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Opinions | Morning Bits: Kavanaugh might fail, Republicans definitely will

The Washington Post logo The Washington Post 22/09/2018 Jennifer Rubin

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 Video: Trump says ‘hard’ to imagine Kavanaugh did wrong (Associated Press)

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Judge Brett M. Kavanaugh’s confirmation fails to retain popular support. “An increasing number of Americans do not want the Senate to confirm President Trump‘s Supreme Court nominee, Brett Kavanaugh, according to a Reuters–Ipsos poll released on Wednesday. The survey, which partially took place before news broke of a sexual assault allegation against Kavanaugh, found that 36 percent of respondents did not support the Senate confirming Trump’s second high court pick. The figure represents a 6-point increase from a similar poll conducted last month.”

Judge Brett M. Kavanaugh. (Saul Loeb/AFP/Getty Images) © Provided by WP Company LLC d/b/a The Washington Post Judge Brett M. Kavanaugh. (Saul Loeb/AFP/Getty Images) The Senate fails to conduct due diligence. “Anita Hill urged senators Wednesday to ‘push the pause button’ on plans to hold a hearing next week on allegations against Judge Brett M. Kavanaugh of sexual assault decades ago. She said the FBI should be allowed to investigate, as his accuser has requested. . . . ‘Either they don’t take this seriously,’ she said, ‘or . . . they just want to get it over.'” Both!

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Sen. Maize Hirono (D-Hawaii) says Republicans’ excuses fail the straight-face test. “Seventeen is not exactly a baby, either. These are serious allegations. She has a very credible story. I believe her. And now we have to do more than say, ‘Well, look at the timing!’ and ‘Well, it’s all politically motivated!’ . . . . This has to be taken seriously.”

U.S. President Donald Trump talks to Supreme Court nominee judge Brett Kavanaugh, his daughters and his wife Ashley Estes Kavanaugh, in the East Room of the White House in Washington, U.S., July 9, 2018. REUTERS/Leah Millis © Reuters U.S. President Donald Trump talks to Supreme Court nominee judge Brett Kavanaugh, his daughters and his wife Ashley Estes Kavanaugh, in the East Room of the White House in Washington, U.S., July 9, 2018. REUTERS/Leah Millis Five former prosecutors explain that sexual assault victims fail to come forward for very good reasons. “Many people have pointed to [Christine Blasey] Ford’s delay in going public as evidence that she is lying. As prosecutors, we have learned that victims of sexual assault do not always come forward immediately — and often never do — because they are shamed by society, fear not being believed, worry that they will be blamed for the attack or just want to move on with their lives. 

Delay in reporting — particularly in the area of sexual assault — does not mean a report is false. And difficult as it is to come forward now, it would likely have been even more daunting for a 15-year-old girl in the 1980s, when Ford says she had this experience.” Read the whole thing.

U.S. President Donald Trump introduces his Supreme Court nominee judge Brett Kavanaugh in the East Room of the White House in Washington, U.S., July 9, 2018. REUTERS/Leah Millis © Reuters U.S. President Donald Trump introduces his Supreme Court nominee judge Brett Kavanaugh in the East Room of the White House in Washington, U.S., July 9, 2018. REUTERS/Leah Millis If Republicans fail to hold their majorities, credit will go to motivated women voters. “[A]s voters begin to lock in their November plans in President Donald Trump’s first midterm election, one key demographic group — Democratic women — is more motivated to vote than all the others. Seventy-one percent say they are very motivated to vote, more than any other group including Democratic men (63 percent), Republican men (68 percent), Republican women (69 percent), independent men (58 percent) and independent women (51 percent).”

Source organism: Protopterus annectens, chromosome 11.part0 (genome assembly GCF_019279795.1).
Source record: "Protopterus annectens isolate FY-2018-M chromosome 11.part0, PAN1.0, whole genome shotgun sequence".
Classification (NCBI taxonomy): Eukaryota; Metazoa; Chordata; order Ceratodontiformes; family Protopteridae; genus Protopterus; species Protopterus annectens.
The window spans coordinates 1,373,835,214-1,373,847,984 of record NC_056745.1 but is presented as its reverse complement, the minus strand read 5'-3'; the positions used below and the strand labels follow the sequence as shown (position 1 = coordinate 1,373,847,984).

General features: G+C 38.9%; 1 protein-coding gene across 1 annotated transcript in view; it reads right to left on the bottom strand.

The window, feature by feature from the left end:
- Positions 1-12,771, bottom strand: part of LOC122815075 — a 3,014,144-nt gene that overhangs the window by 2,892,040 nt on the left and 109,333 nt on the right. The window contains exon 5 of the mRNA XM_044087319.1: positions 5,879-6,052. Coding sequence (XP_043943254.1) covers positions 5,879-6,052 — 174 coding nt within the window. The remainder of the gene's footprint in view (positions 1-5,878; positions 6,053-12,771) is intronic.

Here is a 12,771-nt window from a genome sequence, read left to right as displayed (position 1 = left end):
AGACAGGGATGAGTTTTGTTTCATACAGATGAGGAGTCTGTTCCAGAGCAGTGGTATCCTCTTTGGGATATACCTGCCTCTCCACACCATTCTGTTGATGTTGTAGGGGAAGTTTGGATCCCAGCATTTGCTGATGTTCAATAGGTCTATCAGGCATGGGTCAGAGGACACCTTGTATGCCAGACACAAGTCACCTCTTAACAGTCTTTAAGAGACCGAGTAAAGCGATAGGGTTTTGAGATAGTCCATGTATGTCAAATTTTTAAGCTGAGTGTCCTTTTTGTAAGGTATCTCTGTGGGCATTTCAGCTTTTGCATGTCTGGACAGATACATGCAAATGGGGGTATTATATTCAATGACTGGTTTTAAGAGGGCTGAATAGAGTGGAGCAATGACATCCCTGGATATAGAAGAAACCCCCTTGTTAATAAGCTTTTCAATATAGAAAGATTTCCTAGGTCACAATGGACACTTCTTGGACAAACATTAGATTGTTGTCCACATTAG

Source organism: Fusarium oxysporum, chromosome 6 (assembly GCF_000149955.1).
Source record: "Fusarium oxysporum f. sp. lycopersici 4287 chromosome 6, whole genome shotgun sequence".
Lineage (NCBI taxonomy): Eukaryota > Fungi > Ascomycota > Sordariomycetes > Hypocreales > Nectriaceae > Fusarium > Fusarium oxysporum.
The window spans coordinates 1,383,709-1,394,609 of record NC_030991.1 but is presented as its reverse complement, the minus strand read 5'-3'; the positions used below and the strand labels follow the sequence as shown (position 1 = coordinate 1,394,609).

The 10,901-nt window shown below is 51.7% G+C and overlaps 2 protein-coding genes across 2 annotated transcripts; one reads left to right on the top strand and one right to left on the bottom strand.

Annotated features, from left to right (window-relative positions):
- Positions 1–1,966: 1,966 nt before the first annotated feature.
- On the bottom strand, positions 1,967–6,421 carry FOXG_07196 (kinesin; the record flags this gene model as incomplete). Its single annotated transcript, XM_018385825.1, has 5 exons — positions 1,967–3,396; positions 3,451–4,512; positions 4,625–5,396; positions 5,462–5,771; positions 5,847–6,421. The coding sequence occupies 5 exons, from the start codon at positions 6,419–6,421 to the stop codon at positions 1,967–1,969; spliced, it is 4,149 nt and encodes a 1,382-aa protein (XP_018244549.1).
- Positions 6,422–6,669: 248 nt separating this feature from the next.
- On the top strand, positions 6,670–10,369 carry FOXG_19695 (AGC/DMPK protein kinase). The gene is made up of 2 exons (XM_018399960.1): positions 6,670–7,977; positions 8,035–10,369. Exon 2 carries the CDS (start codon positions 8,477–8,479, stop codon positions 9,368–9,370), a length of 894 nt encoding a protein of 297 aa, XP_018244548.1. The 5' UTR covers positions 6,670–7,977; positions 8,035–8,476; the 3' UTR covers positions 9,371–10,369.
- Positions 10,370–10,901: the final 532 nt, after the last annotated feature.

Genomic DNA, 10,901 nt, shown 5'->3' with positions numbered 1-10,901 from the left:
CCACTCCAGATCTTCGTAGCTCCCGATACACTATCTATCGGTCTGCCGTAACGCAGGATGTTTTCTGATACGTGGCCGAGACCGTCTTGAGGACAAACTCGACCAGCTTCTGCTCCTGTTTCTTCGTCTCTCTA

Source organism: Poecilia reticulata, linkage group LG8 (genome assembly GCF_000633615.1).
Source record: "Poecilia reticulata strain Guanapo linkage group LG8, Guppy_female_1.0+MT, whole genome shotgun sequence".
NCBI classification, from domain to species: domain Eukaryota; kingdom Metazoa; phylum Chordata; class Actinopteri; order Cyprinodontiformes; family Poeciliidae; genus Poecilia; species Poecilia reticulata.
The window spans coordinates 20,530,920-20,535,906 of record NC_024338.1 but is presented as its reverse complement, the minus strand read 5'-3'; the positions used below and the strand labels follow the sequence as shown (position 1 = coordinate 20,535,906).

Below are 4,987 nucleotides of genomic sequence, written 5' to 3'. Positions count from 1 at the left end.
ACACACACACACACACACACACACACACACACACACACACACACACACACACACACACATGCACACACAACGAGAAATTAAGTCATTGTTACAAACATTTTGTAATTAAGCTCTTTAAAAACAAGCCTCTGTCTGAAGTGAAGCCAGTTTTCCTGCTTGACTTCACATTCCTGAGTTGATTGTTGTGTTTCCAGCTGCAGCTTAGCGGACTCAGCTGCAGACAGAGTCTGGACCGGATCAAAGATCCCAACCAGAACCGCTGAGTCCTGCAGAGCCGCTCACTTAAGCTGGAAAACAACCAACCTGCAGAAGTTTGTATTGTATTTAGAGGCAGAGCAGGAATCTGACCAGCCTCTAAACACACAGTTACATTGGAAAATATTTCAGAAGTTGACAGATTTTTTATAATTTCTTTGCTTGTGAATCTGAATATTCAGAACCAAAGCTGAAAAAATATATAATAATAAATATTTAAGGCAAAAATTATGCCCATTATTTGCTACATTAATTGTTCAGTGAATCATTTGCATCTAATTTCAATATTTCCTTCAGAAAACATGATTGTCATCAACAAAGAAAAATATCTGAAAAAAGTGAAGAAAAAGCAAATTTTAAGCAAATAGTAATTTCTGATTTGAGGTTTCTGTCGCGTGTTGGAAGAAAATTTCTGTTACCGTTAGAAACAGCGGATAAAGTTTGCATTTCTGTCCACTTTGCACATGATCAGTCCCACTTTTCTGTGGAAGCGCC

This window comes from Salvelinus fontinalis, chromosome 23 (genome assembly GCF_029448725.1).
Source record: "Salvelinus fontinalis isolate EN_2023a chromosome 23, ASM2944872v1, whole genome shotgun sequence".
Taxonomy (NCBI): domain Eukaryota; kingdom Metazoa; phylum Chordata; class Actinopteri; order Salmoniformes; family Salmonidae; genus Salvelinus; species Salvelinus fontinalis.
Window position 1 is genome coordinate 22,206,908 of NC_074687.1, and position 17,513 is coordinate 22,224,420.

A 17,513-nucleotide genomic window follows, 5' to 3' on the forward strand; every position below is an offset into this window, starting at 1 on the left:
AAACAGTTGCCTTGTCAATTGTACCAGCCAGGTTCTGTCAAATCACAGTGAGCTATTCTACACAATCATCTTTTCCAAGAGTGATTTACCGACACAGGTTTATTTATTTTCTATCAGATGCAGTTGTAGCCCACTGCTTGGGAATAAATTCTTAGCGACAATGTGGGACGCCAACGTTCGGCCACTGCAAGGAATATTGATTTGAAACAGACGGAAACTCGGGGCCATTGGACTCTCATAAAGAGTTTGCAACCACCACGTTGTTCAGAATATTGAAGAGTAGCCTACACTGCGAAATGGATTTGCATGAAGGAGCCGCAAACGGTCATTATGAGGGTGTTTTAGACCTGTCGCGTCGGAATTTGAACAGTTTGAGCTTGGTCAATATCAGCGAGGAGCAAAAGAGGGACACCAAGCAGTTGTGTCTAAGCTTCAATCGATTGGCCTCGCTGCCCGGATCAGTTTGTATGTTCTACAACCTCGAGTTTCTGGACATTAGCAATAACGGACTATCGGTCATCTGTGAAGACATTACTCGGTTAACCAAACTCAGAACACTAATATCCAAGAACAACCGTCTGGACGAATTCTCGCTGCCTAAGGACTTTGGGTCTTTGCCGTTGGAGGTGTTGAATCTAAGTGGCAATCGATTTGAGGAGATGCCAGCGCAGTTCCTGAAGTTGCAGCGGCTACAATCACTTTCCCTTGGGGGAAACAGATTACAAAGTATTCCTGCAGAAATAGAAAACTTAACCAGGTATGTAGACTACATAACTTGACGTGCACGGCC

Video: Kavanaugh accuser Ford 'willing to testify' if certain terms met (Al Jazeera)

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The FBI never fails to impress, now slow-walking Trump’s dangerous order to declassify documents connected to the special counsel’s investigation of Russian interference in the 2016 election. “The Justice Department, FBI and Office of the Director of National Intelligence are going through a methodical review and can’t offer a timeline for finishing, said the people, who weren’t authorized to speak publicly about the sensitive matter. . . . The Justice Department and FBI are expected to submit their documents and proposed redactions to the Office of the Director of National Intelligence, which will assemble all the material into a package and hand it over to the White House, according to the people.” And if the White House insists, they can resign.

U.S. President Donald Trump introduces his Supreme Court nominee judge Brett Kavanaugh (L) in the East Room of the White House in Washington, U.S., July 9, 2018. REUTERS/Leah Millis © Reuters U.S. President Donald Trump introduces his Supreme Court nominee judge Brett Kavanaugh (L) in the East Room of the White House in Washington, U.S., July 9, 2018. REUTERS/Leah Millis Trump’s failure to imagine a sexual assault strains credulity. “President Trump offered a robust defense of Judge Brett M. Kavanaugh on Wednesday, saying it was ‘very hard for me to imagine anything happened’ with the woman who has accused the Supreme Court nominee of sexually assaulting her when both were teenagers.”

Gallery: Poll: Brett Kavanaugh faces unprecedented opposition to Supreme Court confirmation (USA TODAY)


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